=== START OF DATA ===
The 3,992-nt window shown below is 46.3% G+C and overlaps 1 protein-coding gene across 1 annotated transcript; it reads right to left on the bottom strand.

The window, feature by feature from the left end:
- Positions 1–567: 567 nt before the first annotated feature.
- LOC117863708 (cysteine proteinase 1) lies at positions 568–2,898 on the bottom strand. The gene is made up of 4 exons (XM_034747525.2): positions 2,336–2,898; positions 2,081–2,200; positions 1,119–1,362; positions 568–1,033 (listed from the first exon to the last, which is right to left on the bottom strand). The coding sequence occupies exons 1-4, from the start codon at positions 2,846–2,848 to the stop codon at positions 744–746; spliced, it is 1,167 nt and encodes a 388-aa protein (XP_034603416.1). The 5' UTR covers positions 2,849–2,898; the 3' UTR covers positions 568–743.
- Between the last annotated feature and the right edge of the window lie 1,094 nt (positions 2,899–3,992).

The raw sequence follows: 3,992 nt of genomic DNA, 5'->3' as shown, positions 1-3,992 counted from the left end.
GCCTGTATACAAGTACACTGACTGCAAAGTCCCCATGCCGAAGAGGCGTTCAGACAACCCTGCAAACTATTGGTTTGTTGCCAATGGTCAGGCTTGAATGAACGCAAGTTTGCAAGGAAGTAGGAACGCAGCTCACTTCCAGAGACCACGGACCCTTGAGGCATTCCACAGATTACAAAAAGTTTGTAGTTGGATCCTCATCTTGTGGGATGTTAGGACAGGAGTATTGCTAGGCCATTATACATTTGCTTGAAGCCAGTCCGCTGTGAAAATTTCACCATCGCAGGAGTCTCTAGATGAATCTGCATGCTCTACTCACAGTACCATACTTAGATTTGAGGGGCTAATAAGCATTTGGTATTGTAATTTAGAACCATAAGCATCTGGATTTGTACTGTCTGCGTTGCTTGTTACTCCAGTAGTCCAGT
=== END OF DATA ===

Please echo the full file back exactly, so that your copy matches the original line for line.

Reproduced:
The 3,992-nt window shown below is 46.3% G+C and overlaps 1 protein-coding gene across 1 annotated transcript; it reads right to left on the bottom strand.

The window, feature by feature from the left end:
- Positions 1–567: 567 nt before the first annotated feature.
- LOC117863708 (cysteine proteinase 1) lies at positions 568–2,898 on the bottom strand. The gene is made up of 4 exons (XM_034747525.2): positions 2,336–2,898; positions 2,081–2,200; positions 1,119–1,362; positions 568–1,033 (listed from the first exon to the last, which is right to left on the bottom strand). The coding sequence occupies exons 1-4, from the start codon at positions 2,846–2,848 to the stop codon at positions 744–746; spliced, it is 1,167 nt and encodes a 388-aa protein (XP_034603416.1). The 5' UTR covers positions 2,849–2,898; the 3' UTR covers positions 568–743.
- Between the last annotated feature and the right edge of the window lie 1,094 nt (positions 2,899–3,992).

The raw sequence follows: 3,992 nt of genomic DNA, 5'->3' as shown, positions 1-3,992 counted from the left end.
GCCTGTATACAAGTACACTGACTGCAAAGTCCCCATGCCGAAGAGGCGTTCAGACAACCCTGCAAACTATTGGTTTGTTGCCAATGGTCAGGCTTGAATGAACGCAAGTTTGCAAGGAAGTAGGAACGCAGCTCACTTCCAGAGACCACGGACCCTTGAGGCATTCCACAGATTACAAAAAGTTTGTAGTTGGATCCTCATCTTGTGGGATGTTAGGACAGGAGTATTGCTAGGCCATTATACATTTGCTTGAAGCCAGTCCGCTGTGAAAATTTCACCATCGCAGGAGTCTCTAGATGAATCTGCATGCTCTACTCACAGTACCATACTTAGATTTGAGGGGCTAATAAGCATTTGGTATTGTAATTTAGAACCATAAGCATCTGGATTTGTACTGTCTGCGTTGCTTGTTACTCCAGTAGTCCAGT